Date: Mon, 09 Sep 91 12:40:26 PDT From: florianb at chip.cna.tek.com Subject: wheat malt and mashing In as much as a wheat seedling has the ability to convert the starch in the kernel to sugar necessary for pre-photosynthetic growth, it seems reasonable that wheat has sufficient enzymatic content to convert the starch in a mash. Perhaps it is a matter of temperature and time that dictates just how well the conversion takes place. I normally use 3# wheat malt, 3# 6-row barley malt, and 1# munich malt for a medium wheat beer. I usually calculate the expected og of my beers before mashing. This recipe comes out within a few points of the theoretical value, so the 50/50 ratio is good for wheat and 6-row. ********* >From time to time, I read and note various techniques for settling the mash and sparging. The usual technique mentioned in the books involves spraying or sprinkling 178 F water over the mash to sparge. In former times, I did this, but was always unhappy with the results, which were cloudy finished beer. In the last year, I have been using a different technique suggested by my brother-in-law. Its success in my case has been born out by 20-30 batches of beer. It is the following: The mash is performed in a picnic cooler of the rectangular variety, large enough to hold all of the mash and all of the sparge water. After the mash is complete, I add all the sparge water at once, at the temperature 178 F. Then, I stir it to evenly distribute the grain slurry throughout the water. I then let it sit for a "long time", usually 1/2 to 1 hour. When I can open the lid and see that the mixture appears clear on top, I begin to draw off wort from the tap at the bottom of the picnic cooler. This initial runoff (about 1-2 gallons) is poured back into the top of the cooler, making damn sure that the contents of the cooler are not violently disturbed. After that, the wort is allowed to run out at whatever rate it wants to into the boiler pot. I don't pay any attention to how fast it comes out. My only objective is to get it out. As soon as I have half of it run out, I begin to heat it on the stove, using a second pot to catch the second half of the runoff. By the time it is all run out, there is only a little while left before the boil begins. This technique differs from the usual in that I don't use fresh sparge water to rinse the "end" of the grains. Noting once more that my conversion efficiencies come out close to the theoretical values and also that the clarity of my final beers has improved, I must conclude that this technique is better. It certainly makes mashing more enjoyable for me, since I don't have to let the runoff go at some attenuated rate in order to improve sparging efficiency. Being an impatient person, I hated that part anyway. Explanation? Perhaps the "long time" sitting in the coole allows the water to fully dissolve the available sugars, so that longer runoff times are not needed. In any case, it sure works for me! Florian Return to table of contents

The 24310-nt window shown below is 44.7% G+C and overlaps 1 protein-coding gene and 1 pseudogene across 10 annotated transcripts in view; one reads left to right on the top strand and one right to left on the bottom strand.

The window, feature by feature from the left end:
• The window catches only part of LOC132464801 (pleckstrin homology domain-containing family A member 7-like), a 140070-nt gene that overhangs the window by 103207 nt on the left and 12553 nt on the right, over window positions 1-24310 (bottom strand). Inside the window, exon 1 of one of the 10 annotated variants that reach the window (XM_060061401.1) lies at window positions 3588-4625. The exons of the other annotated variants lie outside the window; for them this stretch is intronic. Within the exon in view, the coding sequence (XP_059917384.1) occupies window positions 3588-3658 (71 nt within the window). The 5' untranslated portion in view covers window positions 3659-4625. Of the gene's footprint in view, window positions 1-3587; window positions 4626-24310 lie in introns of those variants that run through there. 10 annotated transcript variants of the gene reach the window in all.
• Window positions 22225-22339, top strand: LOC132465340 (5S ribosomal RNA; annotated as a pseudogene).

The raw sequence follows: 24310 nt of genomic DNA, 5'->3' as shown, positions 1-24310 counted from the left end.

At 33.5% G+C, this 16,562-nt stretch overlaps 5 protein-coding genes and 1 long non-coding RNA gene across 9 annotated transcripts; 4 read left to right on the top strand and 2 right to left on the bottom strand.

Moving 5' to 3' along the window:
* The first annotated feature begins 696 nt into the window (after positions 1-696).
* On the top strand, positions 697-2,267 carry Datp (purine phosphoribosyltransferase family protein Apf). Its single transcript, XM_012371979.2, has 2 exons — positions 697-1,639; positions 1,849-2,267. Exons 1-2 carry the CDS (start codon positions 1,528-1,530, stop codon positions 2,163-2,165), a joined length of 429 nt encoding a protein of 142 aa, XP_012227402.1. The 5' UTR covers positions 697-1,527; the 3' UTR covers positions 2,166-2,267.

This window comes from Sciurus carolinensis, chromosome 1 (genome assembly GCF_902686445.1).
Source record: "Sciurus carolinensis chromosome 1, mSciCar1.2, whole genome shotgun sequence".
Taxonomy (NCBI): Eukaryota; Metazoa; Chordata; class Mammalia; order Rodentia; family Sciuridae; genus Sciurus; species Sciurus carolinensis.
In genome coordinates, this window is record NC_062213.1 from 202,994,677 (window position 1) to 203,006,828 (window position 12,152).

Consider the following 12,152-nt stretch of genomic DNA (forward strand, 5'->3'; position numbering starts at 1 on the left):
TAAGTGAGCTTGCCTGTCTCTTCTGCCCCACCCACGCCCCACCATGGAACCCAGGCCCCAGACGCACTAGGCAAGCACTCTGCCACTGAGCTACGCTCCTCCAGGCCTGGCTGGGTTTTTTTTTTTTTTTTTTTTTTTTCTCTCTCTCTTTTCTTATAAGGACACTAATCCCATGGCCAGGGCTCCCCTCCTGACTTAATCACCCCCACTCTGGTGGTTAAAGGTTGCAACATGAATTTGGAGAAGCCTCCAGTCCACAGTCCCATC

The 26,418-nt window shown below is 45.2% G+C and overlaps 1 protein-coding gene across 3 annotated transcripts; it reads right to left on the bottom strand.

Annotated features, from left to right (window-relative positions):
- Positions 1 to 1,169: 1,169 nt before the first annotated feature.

Date: Mon, 9 Sep 91 14:30:12 EDT From: eisen at kopf.HQ.Ileaf.COM (Carl West) Subject: Grain mill This past weekend I visited the Brimfield Fair. (the flea market to end all flea markets, I walked for 5 1/2 hours and covered less than half of it) Among other things, I came home with a grain mill that appears to be able to a fine job of crushing malt without pulverizing the husk. Or making relatively fine flour. The problem? The hopper is rather small. I would like to be able to put in more than 10oz of grain at a time. True, I can increase the capacity with careful use of a cut-off 2 or 3 litre soda bottle. But I might be interested in a larger hopper for it if I could find one. Which leads to the other problem; I don't know what make it is. It says `MADEinPOLAND' on the handle and has `OB' in a circle on the side of the main casting. The whole thing is tinned castiron except for the grinding plates which aren't tinned. Any ideas what make it is? What *did* I get anyway? Carl Return to table of contents